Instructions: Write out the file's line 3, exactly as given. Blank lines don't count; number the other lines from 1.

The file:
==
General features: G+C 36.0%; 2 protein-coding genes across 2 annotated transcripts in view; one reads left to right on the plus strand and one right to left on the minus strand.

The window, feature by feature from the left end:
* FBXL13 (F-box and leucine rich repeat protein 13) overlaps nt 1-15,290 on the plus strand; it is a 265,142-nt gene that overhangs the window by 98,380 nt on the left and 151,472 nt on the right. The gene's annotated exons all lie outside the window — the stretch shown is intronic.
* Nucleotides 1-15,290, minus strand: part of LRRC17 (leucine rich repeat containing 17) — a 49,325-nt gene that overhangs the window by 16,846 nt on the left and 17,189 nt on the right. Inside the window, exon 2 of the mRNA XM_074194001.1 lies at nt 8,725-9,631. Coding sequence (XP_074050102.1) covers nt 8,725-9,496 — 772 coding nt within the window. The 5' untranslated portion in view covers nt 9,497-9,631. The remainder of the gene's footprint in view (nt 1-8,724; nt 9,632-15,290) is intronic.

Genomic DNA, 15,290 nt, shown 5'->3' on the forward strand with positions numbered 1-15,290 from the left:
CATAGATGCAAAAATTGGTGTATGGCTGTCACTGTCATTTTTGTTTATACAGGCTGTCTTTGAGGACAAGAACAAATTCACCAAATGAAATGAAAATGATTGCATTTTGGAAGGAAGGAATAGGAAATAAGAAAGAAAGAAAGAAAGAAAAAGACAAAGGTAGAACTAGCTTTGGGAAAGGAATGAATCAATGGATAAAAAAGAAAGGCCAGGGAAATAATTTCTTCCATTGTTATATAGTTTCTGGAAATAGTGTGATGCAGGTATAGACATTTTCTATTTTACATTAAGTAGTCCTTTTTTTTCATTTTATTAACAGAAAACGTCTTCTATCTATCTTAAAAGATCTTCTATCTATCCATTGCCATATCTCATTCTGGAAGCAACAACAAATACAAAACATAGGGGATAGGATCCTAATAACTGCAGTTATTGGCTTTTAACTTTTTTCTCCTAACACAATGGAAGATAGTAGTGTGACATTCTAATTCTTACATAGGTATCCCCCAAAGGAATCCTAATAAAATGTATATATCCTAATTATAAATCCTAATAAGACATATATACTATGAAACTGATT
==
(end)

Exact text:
* FBXL13 (F-box and leucine rich repeat protein 13) overlaps nt 1-15,290 on the plus strand; it is a 265,142-nt gene that overhangs the window by 98,380 nt on the left and 151,472 nt on the right. The gene's annotated exons all lie outside the window — the stretch shown is intronic.